When using the Diffuse Surface and Diffuse Mirror features in surface-to-surface radiation models, you now have the option to account for diffuse solar irradiation. In the Ambient section of the Settings window of these features, you can select the Clear sky noon diffuse horizontal irradiance option when you have selected Include diffuse irradiation. This contribution is added to the direct solar irradiation (sun rays directly striking the surfaces) defined by the External Radiation Source feature and Clear sky noon beam normal irradiance option. Both of the solar irradiation properties are defined in the Ambient Settings section of the physics interface.
Automatic Temperature Difference When Evaluating the Equivalent Conductivity for Convection
In the Fluid feature of heat transfer interfaces, the Equivalent Conductivity for Convection section provides a new option, Automatic, for evaluating the temperature difference in the Rayleigh number when choosing Nusselt correlations for the Horizontal cavity heated from below and Vertical rectangular cavity options. The software automatically determines the temperature difference by finding the difference between the maximum and minimum temperature of the domain boundaries.
Time-Dependent Term in the Thin Layer Feature
The Thermally thick approximation option in the Thin Layer feature now accounts for a time-dependent term that models time-dependent energy storage. Additional material properties for the Layer density and Layer heat capacity need to be defined in the Thermodynamics section for the time-dependent term. This feature improves model accuracy when the heat capacity of a thin layer is large compared to the surrounding materials.
Thin Film and Thin Layered Shell Extended Capabilities
The Thin Film and Thin Layered Shell features now include new functionality that was previously only available for the Thin Layer feature in the Heat Transfer in Solids interface. This provides a Heat Source subfeature by default as well as an External Temperature subfeature, which is made available by selecting General as the Thin film model in the Thin Film Settings window. In the Heat Transfer in Thin Shells interface, the Thin Film feature contains the External Temperature subfeature with an additional option to provide Upside and Downside temperatures. The Thin Layered Shell feature, in the same interface, contains both the Heat Source and External Temperature subfeatures, including the Upside and Downside temperatures.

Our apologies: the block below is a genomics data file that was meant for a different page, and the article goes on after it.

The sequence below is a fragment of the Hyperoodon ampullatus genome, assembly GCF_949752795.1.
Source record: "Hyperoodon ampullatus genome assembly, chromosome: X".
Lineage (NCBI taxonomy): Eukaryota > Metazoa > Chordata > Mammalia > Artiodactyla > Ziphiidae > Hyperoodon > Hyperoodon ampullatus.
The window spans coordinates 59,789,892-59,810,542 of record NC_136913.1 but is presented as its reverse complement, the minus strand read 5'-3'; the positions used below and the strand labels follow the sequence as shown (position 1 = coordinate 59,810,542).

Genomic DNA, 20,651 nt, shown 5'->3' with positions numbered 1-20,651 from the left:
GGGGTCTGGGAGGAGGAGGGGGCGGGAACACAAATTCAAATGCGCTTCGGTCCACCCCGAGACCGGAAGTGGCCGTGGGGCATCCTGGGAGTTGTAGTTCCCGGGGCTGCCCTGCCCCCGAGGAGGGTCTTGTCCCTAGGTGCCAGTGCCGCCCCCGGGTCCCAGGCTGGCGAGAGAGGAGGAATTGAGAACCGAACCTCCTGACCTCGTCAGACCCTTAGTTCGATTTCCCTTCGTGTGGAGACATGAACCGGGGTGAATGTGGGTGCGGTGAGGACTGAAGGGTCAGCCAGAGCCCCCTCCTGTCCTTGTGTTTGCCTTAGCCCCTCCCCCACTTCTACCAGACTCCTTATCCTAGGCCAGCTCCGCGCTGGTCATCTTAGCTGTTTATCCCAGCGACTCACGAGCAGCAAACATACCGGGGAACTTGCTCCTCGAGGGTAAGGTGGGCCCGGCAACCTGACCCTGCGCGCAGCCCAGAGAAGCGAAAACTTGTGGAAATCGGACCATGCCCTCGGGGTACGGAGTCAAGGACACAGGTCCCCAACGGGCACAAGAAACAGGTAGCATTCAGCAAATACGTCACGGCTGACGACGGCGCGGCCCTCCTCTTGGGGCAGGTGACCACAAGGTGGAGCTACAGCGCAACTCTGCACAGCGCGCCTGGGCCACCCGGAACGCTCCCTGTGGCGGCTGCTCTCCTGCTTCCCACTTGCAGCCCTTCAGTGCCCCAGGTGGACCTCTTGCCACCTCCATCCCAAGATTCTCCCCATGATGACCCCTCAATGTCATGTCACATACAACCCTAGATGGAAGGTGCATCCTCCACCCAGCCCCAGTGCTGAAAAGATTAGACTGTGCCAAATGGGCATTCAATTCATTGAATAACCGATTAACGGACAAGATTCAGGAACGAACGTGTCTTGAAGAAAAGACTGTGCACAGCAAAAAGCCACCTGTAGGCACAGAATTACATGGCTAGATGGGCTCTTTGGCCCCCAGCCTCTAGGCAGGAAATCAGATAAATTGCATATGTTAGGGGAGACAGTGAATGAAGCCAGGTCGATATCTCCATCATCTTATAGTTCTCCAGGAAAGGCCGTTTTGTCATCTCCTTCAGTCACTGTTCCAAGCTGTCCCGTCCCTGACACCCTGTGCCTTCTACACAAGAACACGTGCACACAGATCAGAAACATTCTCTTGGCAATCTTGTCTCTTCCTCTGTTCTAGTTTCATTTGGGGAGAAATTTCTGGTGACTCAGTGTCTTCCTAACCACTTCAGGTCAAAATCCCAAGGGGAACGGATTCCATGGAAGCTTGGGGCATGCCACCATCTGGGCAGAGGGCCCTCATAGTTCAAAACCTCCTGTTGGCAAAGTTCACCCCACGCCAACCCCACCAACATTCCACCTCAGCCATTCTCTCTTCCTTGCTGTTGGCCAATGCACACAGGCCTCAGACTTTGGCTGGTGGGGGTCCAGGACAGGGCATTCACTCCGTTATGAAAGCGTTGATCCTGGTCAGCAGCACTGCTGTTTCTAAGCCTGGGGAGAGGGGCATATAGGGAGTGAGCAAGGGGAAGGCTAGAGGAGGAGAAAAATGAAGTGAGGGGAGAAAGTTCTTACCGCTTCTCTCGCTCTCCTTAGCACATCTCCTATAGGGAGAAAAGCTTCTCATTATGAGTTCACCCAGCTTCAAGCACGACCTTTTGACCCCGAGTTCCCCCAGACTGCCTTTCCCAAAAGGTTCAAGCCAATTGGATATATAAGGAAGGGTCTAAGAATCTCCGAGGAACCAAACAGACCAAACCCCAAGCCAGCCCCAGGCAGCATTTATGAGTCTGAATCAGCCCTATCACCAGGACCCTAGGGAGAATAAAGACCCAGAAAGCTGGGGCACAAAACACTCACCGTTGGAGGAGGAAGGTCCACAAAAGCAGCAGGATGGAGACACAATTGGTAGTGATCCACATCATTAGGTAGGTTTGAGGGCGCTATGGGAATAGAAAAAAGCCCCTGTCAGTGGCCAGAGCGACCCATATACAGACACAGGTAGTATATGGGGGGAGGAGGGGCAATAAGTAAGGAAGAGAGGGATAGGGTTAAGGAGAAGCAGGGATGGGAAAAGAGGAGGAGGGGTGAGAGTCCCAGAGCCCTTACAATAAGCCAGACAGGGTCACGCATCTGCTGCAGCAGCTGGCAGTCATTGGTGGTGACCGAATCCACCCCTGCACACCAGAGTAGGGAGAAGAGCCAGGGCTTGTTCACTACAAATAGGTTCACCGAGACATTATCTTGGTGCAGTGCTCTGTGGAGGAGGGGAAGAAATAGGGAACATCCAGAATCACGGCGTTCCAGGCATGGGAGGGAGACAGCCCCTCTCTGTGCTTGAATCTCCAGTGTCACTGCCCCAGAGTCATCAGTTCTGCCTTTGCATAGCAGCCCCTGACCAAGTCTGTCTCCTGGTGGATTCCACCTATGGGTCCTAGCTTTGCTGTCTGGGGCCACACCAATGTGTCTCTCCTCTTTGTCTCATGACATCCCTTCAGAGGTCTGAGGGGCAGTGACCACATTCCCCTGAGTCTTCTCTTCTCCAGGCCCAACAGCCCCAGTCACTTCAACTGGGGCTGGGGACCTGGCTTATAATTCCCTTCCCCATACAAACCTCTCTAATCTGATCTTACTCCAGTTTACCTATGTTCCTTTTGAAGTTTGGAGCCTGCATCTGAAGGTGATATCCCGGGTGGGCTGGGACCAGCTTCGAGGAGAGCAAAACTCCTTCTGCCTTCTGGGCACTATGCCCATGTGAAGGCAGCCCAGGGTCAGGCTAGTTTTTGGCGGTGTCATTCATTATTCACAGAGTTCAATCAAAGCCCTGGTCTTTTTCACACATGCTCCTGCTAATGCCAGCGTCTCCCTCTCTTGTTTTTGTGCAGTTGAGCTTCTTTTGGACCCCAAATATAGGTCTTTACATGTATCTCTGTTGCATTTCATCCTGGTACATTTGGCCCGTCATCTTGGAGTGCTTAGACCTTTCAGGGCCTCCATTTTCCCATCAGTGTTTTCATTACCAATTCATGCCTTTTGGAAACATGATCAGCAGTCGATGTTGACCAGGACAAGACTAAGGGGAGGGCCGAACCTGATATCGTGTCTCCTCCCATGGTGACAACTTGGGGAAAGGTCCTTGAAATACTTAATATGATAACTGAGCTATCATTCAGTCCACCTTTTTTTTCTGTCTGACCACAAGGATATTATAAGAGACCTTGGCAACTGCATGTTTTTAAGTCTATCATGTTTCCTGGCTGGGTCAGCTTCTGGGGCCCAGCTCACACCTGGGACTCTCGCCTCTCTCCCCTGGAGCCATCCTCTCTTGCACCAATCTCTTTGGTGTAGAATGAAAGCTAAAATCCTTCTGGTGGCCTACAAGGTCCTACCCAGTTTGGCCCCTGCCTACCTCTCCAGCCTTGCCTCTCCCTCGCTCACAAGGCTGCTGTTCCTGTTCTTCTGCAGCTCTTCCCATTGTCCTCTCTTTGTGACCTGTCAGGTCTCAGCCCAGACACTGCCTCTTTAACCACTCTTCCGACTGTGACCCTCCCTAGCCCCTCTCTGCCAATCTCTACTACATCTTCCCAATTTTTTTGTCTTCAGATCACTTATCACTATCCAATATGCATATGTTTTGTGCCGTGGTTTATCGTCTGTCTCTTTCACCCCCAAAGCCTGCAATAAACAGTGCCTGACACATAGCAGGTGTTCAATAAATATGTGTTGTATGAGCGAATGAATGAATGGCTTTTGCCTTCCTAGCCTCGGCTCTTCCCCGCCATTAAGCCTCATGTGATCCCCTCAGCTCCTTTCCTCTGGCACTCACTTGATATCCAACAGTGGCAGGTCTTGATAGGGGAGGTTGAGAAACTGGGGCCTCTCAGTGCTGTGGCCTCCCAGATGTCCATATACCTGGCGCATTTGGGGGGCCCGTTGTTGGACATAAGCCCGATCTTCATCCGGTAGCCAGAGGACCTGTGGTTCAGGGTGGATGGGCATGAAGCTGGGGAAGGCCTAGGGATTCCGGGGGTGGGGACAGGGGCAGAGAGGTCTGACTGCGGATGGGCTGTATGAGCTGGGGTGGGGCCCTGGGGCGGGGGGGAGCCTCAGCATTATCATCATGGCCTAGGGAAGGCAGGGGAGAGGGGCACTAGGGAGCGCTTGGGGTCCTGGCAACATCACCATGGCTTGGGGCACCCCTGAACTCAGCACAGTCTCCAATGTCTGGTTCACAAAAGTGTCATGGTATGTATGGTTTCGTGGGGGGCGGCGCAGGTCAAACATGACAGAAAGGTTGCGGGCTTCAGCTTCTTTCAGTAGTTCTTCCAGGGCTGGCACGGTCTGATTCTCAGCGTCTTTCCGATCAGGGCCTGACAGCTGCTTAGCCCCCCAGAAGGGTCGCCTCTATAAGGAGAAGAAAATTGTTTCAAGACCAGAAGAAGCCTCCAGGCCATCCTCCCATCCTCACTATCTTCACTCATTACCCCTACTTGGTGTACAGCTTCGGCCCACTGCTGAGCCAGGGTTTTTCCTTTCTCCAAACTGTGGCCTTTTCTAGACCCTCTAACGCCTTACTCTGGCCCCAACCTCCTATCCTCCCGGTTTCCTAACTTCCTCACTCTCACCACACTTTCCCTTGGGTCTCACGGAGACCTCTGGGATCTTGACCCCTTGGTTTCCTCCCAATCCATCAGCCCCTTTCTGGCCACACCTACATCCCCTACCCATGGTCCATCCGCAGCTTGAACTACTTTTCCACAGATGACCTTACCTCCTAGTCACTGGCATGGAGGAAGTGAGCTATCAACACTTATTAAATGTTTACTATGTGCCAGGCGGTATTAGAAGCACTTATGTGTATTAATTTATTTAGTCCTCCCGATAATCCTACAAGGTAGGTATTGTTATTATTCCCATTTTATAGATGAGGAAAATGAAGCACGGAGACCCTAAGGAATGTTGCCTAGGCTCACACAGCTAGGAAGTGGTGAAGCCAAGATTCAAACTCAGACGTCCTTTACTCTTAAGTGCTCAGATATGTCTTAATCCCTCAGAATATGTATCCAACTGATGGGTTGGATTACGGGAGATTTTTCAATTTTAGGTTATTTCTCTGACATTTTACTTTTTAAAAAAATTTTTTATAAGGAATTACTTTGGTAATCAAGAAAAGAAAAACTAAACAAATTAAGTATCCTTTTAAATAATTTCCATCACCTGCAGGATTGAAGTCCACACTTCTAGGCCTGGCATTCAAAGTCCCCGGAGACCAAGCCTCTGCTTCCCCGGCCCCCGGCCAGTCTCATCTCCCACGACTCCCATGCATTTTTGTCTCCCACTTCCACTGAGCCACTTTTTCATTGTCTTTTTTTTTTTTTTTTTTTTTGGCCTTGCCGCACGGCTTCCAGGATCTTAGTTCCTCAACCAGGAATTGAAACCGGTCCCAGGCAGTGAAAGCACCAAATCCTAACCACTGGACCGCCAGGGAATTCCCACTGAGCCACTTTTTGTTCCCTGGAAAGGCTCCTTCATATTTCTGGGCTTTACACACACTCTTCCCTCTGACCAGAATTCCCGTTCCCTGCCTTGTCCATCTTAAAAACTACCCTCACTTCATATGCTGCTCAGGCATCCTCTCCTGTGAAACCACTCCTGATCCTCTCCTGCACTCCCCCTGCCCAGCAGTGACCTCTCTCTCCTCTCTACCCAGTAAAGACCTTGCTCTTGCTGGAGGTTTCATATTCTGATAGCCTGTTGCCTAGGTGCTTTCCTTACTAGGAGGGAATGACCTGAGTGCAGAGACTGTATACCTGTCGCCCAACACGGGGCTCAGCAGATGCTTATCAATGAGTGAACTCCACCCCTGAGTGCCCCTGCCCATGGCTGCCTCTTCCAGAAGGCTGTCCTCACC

Settings for the External Temperature feature provide options to control the external temperature on each side of the shell.
Improvements for Ambient Data
There are three new improvements to the Ambient data functionality, where the user interface for the External Radiation Source has been synchronized with the Ambient Settings functionality. Additionally, the ambient temperature has been added as a feature input in the Isothermal Domain feature when the Temperature definition option is set to From prescribed temperature. Finally, all of the ambient data variables are now available as global variables and can be used in a global evaluation for postprocessing purposes.
New Tutorial Model: Electronic Chip Cooling
A new tutorial model uses a heat sink geometry from the Part Library. The tutorial shows different approaches to heat transfer modeling when studying the cooling of an electronic chip. In the first part, only the solid parts are modeled, while the convective airflow is modeled using Convective Heat Flux boundary conditions. In the second part, the model is extended to include a fluid domain for the flow channel to compute the coupled temperature and velocity of the fluid assuming nonisothermal behavior. In the last part, surface-to-surface radiation is considered to see how significantly it contributes to the results.
Application Library path: